The Cost of Climate Change

I have found a video clip on www.weather.com/onedegree on the question whether sustainable development is impeding economic growth. In this video the British Prime Minister Tony Blair is presenting a British report on climate change for the Stern Review on 30th, October. He is stating that the global warming caused by green house gas emissions exists and that it will destroy the world’s economy. In fact, global warming will cost the world 5% to 20% of the Global GDP per year. Cutting the emissions will only cost about 1% of the Global GDP which shows that sustainable development is actually helping the economy to grow.
Blair puts forward that it is important to start taking actions now because in 10 to 15 years one may have already lost the chance to control the temperature raises. In order to achieve cutting carbon emissions, Blair favours taxation, regulation of greenhouse gas emissions and carbon trading. Britain is already considering green taxes on cheap airline flights, fuel and high emission vehicles.
Blair knows that the fight for sustainable development and against the climate change is an international challenge which needs international measures.
Tony Blair has basically summed up the majority of what we have learned in class up to now. He is certain of a climate change caused by the industrialized world; he gives evidence that measures for sustainable development do not impede economic growth and that the climate changes is a global problem which demands an international solution. Nevertheless, Tony Blair prefers the way of governmental regulations to reach sustainable development instead of incentives for companies, which may not be the best way to reach the goals.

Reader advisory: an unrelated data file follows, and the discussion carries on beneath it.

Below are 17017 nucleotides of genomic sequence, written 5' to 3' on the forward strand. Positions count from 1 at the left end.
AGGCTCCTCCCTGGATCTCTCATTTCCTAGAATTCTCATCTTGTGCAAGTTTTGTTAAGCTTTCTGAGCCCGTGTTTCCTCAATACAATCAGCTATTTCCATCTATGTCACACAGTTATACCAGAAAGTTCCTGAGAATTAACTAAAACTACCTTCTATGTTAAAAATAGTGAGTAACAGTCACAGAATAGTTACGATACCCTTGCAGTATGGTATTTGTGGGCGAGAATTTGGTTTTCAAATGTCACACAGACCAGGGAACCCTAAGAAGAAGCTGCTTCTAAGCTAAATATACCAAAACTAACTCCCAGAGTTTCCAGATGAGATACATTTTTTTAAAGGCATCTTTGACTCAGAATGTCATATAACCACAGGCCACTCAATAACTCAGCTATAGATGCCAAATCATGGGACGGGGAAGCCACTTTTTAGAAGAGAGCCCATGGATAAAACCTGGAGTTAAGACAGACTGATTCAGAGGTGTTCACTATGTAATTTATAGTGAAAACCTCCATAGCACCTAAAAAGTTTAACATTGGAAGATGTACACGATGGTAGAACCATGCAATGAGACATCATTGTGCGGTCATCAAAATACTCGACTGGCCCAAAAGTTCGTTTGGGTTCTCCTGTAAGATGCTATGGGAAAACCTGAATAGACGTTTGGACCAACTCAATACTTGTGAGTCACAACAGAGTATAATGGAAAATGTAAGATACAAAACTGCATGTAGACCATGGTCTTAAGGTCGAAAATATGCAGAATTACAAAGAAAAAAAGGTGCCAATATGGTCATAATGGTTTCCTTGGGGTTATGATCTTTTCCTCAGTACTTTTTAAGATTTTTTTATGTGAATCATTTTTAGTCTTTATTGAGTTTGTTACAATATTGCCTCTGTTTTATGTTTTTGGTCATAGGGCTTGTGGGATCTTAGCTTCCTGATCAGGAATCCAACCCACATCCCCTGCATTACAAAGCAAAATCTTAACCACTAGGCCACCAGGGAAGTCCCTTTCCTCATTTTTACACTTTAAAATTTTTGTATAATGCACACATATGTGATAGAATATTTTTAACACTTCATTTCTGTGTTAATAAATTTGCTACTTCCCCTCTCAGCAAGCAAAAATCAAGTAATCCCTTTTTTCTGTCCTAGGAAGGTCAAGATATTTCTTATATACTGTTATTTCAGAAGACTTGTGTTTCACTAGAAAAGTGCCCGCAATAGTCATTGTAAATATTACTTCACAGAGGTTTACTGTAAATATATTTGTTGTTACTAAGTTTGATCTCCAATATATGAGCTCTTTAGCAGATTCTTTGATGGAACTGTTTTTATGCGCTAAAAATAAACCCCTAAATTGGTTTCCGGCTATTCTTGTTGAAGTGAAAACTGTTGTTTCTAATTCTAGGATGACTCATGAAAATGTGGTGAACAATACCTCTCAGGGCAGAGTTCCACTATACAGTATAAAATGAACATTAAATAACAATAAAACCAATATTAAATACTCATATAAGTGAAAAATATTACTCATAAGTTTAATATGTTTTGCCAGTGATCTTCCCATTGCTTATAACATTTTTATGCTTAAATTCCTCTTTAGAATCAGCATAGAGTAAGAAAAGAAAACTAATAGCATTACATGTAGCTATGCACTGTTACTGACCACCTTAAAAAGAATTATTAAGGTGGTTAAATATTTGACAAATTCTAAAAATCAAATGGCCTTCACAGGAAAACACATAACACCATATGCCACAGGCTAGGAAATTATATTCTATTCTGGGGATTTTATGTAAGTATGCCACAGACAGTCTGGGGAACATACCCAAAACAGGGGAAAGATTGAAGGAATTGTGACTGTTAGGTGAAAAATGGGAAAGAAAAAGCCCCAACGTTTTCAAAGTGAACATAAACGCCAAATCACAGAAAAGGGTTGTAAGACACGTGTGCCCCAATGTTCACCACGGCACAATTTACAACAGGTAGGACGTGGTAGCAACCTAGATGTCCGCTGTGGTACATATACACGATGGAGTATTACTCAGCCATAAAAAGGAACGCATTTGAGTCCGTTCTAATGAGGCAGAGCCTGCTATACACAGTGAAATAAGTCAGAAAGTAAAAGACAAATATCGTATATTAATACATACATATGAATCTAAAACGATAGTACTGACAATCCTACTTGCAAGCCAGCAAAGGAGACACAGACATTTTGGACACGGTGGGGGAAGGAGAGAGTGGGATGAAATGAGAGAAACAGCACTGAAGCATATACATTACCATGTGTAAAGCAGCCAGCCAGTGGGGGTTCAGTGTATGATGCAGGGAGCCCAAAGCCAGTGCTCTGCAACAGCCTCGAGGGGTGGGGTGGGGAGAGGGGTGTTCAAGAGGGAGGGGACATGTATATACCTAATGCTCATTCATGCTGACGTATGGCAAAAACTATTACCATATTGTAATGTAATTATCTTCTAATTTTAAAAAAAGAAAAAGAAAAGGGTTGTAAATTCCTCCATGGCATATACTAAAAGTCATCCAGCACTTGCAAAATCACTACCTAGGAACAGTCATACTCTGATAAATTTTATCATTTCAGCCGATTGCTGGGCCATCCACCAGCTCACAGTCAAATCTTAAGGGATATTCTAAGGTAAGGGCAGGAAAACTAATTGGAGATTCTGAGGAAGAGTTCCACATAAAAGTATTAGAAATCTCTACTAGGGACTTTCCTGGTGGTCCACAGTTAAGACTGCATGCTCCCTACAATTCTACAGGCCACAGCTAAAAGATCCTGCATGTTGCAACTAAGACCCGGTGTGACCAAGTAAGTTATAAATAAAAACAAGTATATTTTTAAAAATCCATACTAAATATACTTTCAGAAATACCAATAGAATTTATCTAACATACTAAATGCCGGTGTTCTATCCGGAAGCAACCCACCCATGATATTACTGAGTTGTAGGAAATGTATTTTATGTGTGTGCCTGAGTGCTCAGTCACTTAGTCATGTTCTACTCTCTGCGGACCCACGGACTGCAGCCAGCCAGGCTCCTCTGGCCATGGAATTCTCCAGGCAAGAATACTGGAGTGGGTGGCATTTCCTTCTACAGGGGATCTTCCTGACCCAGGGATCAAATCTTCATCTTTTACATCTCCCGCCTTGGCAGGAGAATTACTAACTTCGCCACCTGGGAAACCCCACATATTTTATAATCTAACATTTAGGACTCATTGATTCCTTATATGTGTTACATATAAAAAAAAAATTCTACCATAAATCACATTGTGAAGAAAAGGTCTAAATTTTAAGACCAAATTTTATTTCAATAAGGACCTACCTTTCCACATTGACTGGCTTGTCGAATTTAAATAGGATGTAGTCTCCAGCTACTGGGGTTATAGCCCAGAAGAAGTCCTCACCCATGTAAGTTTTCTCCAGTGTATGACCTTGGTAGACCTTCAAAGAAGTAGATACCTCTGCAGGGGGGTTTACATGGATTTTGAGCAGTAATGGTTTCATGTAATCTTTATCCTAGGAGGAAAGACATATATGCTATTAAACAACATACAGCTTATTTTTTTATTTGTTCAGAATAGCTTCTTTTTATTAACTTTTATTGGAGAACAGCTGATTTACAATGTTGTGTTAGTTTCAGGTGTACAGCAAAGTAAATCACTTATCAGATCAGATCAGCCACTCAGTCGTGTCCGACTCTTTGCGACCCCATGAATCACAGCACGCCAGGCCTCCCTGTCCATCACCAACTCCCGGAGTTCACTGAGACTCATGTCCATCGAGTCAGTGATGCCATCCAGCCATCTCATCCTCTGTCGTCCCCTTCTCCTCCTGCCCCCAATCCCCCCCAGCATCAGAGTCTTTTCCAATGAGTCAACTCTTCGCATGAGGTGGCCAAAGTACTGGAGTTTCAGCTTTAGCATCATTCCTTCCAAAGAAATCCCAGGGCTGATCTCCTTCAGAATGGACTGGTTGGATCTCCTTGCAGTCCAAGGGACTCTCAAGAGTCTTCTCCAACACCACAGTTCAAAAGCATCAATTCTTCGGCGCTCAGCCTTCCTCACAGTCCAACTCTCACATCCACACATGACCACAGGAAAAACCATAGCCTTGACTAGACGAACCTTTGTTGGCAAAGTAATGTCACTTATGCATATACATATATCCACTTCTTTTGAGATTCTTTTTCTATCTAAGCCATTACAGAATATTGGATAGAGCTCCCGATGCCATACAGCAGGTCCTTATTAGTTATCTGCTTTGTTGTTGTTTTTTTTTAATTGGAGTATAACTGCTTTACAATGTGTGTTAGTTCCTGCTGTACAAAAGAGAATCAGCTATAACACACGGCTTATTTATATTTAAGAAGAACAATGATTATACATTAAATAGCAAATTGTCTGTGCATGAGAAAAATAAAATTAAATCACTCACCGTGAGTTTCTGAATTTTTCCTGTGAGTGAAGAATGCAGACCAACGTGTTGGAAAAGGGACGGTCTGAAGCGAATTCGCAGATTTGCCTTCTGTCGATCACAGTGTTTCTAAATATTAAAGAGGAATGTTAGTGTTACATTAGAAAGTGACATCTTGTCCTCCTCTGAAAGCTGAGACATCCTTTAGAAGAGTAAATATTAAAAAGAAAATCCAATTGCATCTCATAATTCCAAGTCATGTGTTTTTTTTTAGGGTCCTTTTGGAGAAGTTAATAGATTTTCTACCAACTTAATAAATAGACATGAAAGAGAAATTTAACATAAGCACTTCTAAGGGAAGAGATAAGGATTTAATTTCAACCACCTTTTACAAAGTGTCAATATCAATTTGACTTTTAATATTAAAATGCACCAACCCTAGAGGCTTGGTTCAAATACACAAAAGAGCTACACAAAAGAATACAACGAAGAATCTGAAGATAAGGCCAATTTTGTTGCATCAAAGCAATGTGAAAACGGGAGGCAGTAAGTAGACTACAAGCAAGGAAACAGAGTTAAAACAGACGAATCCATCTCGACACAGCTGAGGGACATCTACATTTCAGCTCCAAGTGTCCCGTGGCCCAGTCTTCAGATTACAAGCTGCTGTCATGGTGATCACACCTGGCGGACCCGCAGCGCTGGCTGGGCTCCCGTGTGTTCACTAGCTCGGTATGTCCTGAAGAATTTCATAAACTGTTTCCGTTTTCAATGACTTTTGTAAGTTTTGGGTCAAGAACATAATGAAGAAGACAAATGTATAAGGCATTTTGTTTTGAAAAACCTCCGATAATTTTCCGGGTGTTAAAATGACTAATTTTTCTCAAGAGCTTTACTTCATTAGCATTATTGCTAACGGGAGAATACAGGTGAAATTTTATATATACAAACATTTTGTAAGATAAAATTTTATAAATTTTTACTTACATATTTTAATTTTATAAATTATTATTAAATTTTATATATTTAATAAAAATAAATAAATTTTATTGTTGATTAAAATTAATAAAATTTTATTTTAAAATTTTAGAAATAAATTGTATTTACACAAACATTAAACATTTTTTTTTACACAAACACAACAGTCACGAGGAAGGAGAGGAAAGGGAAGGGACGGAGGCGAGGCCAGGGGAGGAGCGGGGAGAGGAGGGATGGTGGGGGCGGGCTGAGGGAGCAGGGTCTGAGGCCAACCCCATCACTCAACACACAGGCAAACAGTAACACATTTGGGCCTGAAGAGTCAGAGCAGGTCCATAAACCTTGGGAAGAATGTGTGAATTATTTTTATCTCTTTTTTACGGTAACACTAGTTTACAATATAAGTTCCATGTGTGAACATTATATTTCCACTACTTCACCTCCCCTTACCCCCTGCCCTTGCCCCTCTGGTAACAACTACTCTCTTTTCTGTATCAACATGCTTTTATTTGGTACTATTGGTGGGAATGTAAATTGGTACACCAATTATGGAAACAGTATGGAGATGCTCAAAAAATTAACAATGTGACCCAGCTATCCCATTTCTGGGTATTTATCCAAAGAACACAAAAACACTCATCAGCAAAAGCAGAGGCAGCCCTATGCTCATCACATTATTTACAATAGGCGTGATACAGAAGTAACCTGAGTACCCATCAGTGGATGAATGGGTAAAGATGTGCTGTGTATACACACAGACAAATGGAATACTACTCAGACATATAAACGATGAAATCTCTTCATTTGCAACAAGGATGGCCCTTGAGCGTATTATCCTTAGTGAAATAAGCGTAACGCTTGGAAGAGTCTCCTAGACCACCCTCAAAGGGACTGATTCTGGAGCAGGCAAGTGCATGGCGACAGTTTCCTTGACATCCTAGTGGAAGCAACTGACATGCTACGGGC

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Posted in climate change, economic development
3 comments on “The Cost of Climate Change
  1. adrian says:

    In 2003, the City of London introduced the London Congestion Charge – a fee for motorists entering the Central London area. The fee’s purpose was to enforce people to use public transport or more environmental friendly vehicles in order to reduce traffic jams and the aligned pollution. In the first 6 months after the introduction of the fee, circulation in the centre of London decreased by 15 % whereby 50%-60% of these not undertaken journeys were shifted to public transportation.
    Already in 1986, the Greater London Council introduced the London Lorry Ban that decrees a ban on driving for heavy goods vehicles (HGV) between 9 p.m. and 7 a.m. and at weekends.
    By the way, the first city toll system was introduced in Singapore in 1975.

  2. jeremy says:

    There are many things wrong with Singapore because of the dominance of an authoritarian one-party state. However, I believe it has the best policy in the world on transport. There are restrictions on ownership of private vehicles (with fees attached to driving in certain places at certain times) and the public transport system (buses, light rail, taxis) is first class. Very cheap and plentiful in supply.

  3. Sven1 says:

    In May 2002, the regional parliament of Mallorca and the Balearic Islands introduced an environmental tax on flights and accommodations. Tourists had to pay in average 1 Euro per person per day which is an enormous amount of money in terms of 11 million visitors each year. The tax was to spent on a special environmental and social programme. But this tax also provoked a storm of protest among the hotel keepers and was used by the parliamentary opposition for their election campaign. Finally, they won the elections and abolished the “ecotasa” in October 2004.
    This is another sad example how “short term thinking” can endanger the environmental and economic future of a region. It also had a negative domino effect on other touristy regions which observed the development and success of this undertaking.
    But recently Spain’s government was rethinking the issue and considers raising a nationwide ecotax.

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